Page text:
Despite the Luttig resignation, there is little if any evidence that the quality of the federal judiciary is suffering because pay is too low. Nevertheless, there are two potential caveats to this conclusion. First, it is theoretically possible that a large pay increase would attract at least a few more superstar types comparable to Luttig. If so, it might be worth it, given the disproportionate impact a superstar can have on the quality of judicial precedent. However, I am somewhat skeptical that this conjecture is correct. Second, I think there is a good case for making judicial pay inflation-adjusted and for giving cost of living adjustments to judges located in particularly expensive areas such as New York or San Francisco.

Update: My original post missed a small pay increase for federal judges enacted in January of this year. The salary figures in the post have been edited to reflect the changes. Hat tip to Benjamin Shatz.

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Judicial Pay Part II - The Non-Salary Benefits of Being a Federal Judge:

In my last post, I argued that the quality of the federal judiciary is not suffering from the fact that most judges could make far more money in the private sector. Why would outstanding lawyers be willing to become federal judges in spite of the lower pay? The answer is that being a judge has tremendous non-salary benefits relative to private practice. When these are taken into account, the total compensation of judges (salary + fringe benefits + nonpecuniary benefits) does not seem inferior to that of top private lawyers. Here are some of the relative benefits of being a judge:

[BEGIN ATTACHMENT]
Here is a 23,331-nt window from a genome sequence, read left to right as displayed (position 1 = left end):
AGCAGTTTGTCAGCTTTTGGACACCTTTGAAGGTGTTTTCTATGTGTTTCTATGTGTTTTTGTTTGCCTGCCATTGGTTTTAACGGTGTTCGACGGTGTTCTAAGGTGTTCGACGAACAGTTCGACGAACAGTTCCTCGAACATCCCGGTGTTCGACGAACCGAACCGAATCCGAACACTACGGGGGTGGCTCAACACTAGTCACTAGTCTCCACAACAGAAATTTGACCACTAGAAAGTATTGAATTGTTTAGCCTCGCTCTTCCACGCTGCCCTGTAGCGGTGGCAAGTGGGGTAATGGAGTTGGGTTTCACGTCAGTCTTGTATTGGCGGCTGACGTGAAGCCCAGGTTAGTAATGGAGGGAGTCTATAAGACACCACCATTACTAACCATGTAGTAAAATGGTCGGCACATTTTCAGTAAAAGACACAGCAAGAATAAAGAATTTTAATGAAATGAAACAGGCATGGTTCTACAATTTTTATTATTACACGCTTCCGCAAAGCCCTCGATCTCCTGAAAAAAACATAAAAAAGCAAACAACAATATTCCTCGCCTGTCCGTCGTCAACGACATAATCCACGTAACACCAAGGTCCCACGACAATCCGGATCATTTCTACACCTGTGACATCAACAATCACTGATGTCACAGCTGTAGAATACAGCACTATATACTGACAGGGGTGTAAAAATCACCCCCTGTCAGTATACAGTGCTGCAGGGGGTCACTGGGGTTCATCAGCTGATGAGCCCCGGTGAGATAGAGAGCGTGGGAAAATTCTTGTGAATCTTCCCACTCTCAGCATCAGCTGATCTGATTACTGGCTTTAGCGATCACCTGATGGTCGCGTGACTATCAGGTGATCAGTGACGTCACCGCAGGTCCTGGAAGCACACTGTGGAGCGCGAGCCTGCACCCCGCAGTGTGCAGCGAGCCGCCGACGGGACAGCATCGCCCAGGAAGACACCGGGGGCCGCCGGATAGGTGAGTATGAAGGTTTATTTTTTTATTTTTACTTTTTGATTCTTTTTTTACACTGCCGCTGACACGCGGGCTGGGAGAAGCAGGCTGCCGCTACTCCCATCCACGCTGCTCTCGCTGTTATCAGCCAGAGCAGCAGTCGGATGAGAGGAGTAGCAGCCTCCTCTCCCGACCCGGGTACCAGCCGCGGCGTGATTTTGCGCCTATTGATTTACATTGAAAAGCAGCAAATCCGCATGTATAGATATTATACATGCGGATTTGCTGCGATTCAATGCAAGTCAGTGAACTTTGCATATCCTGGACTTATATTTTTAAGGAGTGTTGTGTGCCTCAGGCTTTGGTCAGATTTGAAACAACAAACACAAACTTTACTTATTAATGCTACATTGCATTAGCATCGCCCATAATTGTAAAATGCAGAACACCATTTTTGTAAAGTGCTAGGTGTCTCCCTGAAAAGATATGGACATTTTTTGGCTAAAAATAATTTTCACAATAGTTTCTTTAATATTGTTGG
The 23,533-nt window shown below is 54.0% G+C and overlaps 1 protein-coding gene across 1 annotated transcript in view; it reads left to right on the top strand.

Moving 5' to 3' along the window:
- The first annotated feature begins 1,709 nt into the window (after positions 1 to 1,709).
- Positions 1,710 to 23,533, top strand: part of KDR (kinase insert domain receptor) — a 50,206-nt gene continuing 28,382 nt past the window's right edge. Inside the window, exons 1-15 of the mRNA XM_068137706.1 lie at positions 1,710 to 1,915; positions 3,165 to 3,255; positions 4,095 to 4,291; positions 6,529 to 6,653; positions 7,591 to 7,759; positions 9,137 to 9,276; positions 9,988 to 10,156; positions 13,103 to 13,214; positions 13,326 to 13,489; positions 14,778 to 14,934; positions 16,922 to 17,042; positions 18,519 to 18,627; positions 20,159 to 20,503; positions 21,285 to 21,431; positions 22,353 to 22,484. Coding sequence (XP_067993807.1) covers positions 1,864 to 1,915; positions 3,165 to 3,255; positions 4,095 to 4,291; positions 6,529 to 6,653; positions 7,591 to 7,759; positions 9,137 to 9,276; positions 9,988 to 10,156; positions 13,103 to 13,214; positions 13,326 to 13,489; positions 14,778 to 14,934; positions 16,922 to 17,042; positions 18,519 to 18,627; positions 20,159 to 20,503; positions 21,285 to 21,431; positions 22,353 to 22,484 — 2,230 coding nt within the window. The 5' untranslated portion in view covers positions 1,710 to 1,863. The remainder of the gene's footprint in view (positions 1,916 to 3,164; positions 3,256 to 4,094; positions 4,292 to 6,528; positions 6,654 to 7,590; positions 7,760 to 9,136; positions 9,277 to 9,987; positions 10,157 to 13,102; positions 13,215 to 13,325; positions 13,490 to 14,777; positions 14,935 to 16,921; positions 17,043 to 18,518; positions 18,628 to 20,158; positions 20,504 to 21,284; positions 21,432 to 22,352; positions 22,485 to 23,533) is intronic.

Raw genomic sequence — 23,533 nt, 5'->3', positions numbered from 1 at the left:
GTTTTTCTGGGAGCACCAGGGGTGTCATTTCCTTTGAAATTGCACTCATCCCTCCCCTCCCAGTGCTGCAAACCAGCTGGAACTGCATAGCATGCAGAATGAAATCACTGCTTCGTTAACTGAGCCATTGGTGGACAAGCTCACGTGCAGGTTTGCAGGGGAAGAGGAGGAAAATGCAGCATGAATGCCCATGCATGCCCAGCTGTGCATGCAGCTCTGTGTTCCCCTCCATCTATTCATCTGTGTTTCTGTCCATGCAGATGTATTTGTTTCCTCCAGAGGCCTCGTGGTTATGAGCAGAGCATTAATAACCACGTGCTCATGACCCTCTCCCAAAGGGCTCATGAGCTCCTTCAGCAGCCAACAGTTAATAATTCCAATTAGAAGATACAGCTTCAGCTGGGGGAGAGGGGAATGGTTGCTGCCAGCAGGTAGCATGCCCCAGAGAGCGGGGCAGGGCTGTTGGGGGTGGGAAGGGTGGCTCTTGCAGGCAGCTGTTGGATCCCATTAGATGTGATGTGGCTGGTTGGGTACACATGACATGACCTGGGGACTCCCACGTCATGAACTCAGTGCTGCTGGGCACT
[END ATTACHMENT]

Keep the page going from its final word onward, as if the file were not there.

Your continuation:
I. Power and Prestige.

Federal judges have tremendous power and prestige. Whether or not the judiciary should have as much power as it does, there is little question that judges have considerable influence over law and public policy. Few if any private sector lawyers can even begin to compare.

Being a judge is also generally viewed as more prestigious than being a partner at a big law firm, even one who earns millions of dollars. Few doubt that John Roberts increased his level of prestige when he left his job as a partner Hogan & Hartson (one of the nation's best law firms) to become a judge on the D.C. Circuit.

II. Shorter Hours and Better Working Conditions.